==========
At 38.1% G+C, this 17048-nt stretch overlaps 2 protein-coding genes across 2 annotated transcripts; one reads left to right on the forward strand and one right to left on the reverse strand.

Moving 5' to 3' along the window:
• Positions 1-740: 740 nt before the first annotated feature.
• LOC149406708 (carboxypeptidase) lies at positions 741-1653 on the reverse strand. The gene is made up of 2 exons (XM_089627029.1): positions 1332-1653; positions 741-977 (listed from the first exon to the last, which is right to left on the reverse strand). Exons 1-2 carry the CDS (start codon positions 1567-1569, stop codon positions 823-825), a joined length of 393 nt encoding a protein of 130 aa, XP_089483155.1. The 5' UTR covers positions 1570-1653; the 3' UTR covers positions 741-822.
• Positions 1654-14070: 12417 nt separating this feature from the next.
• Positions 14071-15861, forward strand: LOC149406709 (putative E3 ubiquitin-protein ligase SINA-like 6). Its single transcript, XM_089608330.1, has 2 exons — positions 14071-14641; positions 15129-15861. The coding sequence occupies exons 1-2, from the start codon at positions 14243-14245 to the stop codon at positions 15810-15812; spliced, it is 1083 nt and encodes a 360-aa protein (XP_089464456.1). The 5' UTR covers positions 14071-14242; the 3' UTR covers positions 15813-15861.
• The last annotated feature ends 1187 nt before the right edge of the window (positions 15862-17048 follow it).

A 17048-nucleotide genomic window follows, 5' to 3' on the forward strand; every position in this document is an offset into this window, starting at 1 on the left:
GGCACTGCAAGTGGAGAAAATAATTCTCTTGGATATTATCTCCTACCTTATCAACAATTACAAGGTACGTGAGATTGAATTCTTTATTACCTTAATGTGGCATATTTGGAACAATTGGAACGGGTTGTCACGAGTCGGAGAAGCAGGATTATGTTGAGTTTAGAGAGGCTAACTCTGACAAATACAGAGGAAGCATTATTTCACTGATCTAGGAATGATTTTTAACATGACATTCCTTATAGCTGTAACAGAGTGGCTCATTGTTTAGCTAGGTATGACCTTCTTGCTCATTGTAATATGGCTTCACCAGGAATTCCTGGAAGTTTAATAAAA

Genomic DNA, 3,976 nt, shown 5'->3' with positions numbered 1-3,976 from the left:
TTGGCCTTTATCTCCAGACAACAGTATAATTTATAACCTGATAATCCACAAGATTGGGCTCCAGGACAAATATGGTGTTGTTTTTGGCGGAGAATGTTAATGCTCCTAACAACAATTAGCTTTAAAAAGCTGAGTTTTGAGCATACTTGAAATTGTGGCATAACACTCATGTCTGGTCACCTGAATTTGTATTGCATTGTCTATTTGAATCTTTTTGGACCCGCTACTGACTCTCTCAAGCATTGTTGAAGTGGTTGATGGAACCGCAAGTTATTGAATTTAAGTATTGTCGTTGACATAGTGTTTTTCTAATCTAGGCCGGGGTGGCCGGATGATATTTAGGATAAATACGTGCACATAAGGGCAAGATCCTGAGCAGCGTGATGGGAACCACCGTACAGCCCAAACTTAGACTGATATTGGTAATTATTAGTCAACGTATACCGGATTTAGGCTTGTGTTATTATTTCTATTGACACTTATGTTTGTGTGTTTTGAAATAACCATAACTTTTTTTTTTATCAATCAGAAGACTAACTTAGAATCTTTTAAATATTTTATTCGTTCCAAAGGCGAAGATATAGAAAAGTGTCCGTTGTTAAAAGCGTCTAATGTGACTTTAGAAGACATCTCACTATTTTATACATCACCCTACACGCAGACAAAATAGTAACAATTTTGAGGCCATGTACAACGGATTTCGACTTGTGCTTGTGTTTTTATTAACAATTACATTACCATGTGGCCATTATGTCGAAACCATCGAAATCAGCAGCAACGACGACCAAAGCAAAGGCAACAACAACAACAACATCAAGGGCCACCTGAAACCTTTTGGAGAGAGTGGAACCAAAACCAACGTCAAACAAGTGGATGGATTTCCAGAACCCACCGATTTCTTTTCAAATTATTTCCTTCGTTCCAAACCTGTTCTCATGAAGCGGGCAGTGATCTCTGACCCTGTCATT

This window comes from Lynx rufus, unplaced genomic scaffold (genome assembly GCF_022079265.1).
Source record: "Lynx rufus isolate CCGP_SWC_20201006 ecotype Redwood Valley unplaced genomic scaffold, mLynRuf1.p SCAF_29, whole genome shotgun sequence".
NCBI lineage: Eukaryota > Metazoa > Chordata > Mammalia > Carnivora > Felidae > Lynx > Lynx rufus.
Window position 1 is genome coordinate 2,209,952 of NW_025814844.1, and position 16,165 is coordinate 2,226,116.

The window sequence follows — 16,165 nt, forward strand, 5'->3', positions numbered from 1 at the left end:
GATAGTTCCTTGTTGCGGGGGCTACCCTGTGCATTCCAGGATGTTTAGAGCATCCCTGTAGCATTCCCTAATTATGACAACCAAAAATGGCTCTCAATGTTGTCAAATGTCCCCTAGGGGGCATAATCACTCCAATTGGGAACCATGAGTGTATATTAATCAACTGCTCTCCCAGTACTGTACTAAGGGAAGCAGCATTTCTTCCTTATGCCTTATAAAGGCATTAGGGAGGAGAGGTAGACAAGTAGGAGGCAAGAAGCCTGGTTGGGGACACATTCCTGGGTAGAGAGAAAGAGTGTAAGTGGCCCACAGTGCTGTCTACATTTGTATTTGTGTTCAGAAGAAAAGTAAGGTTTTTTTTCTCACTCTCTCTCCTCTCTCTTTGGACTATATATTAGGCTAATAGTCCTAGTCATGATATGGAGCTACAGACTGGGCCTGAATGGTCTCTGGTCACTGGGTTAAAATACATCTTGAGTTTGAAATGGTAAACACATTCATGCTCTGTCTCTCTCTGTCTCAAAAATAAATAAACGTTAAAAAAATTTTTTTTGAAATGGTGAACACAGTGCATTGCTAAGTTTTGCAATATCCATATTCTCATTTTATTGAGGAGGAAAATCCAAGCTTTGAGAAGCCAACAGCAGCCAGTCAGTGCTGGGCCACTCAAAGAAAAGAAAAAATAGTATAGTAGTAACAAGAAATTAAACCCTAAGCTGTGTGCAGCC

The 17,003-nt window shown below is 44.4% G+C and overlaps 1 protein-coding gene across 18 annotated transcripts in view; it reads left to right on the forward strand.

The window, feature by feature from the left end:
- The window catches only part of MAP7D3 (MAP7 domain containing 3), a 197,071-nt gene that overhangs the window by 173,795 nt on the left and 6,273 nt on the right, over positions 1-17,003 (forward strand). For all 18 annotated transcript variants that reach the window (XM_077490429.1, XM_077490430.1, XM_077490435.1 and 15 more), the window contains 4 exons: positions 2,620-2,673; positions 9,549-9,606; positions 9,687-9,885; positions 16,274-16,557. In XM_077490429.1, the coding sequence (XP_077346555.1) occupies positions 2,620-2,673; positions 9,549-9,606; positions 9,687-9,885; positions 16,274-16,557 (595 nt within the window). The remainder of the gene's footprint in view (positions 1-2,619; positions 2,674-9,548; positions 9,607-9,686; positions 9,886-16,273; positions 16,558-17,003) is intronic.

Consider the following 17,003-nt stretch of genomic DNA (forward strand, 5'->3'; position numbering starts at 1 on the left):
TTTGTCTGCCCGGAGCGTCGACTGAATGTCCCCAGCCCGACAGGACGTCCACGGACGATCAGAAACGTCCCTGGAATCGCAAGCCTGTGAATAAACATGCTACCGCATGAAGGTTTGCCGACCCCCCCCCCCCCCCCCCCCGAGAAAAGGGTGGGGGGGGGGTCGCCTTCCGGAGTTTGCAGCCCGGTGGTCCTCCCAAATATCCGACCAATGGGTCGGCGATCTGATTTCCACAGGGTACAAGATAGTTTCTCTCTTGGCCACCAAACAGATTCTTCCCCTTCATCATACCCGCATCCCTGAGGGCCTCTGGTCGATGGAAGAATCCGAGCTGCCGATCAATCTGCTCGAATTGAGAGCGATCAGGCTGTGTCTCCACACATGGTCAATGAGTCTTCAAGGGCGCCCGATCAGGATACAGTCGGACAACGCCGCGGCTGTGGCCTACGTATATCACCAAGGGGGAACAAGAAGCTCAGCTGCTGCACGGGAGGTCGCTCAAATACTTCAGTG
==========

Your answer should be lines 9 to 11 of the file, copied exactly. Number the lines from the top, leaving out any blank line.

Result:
GGCACTGCAAGTGGAGAAAATAATTCTCTTGGATATTATCTCCTACCTTATCAACAATTACAAGGTACGTGAGATTGAATTCTTTATTACCTTAATGTGGCATATTTGGAACAATTGGAACGGGTTGTCACGAGTCGGAGAAGCAGGATTATGTTGAGTTTAGAGAGGCTAACTCTGACAAATACAGAGGAAGCATTATTTCACTGATCTAGGAATGATTTTTAACATGACATTCCTTATAGCTGTAACAGAGTGGCTCATTGTTTAGCTAGGTATGACCTTCTTGCTCATTGTAATATGGCTTCACCAGGAATTCCTGGAAGTTTAATAAAA

Genomic DNA, 3,976 nt, shown 5'->3' with positions numbered 1-3,976 from the left:
TTGGCCTTTATCTCCAGACAACAGTATAATTTATAACCTGATAATCCACAAGATTGGGCTCCAGGACAAATATGGTGTTGTTTTTGGCGGAGAATGTTAATGCTCCTAACAACAATTAGCTTTAAAAAGCTGAGTTTTGAGCATACTTGAAATTGTGGCATAACACTCATGTCTGGTCACCTGAATTTGTATTGCATTGTCTATTTGAATCTTTTTGGACCCGCTACTGACTCTCTCAAGCATTGTTGAAGTGGTTGATGGAACCGCAAGTTATTGAATTTAAGTATTGTCGTTGACATAGTGTTTTTCTAATCTAGGCCGGGGTGGCCGGATGATATTTAGGATAAATACGTGCACATAAGGGCAAGATCCTGAGCAGCGTGATGGGAACCACCGTACAGCCCAAACTTAGACTGATATTGGTAATTATTAGTCAACGTATACCGGATTTAGGCTTGTGTTATTATTTCTATTGACACTTATGTTTGTGTGTTTTGAAATAACCATAACTTTTTTTTTTATCAATCAGAAGACTAACTTAGAATCTTTTAAATATTTTATTCGTTCCAAAGGCGAAGATATAGAAAAGTGTCCGTTGTTAAAAGCGTCTAATGTGACTTTAGAAGACATCTCACTATTTTATACATCACCCTACACGCAGACAAAATAGTAACAATTTTGAGGCCATGTACAACGGATTTCGACTTGTGCTTGTGTTTTTATTAACAATTACATTACCATGTGGCCATTATGTCGAAACCATCGAAATCAGCAGCAACGACGACCAAAGCAAAGGCAACAACAACAACAACATCAAGGGCCACCTGAAACCTTTTGGAGAGAGTGGAACCAAAACCAACGTCAAACAAGTGGATGGATTTCCAGAACCCACCGATTTCTTTTCAAATTATTTCCTTCGTTCCAAACCTGTTCTCATGAAGCGGGCAGTGATCTCTGACCCTGTCATT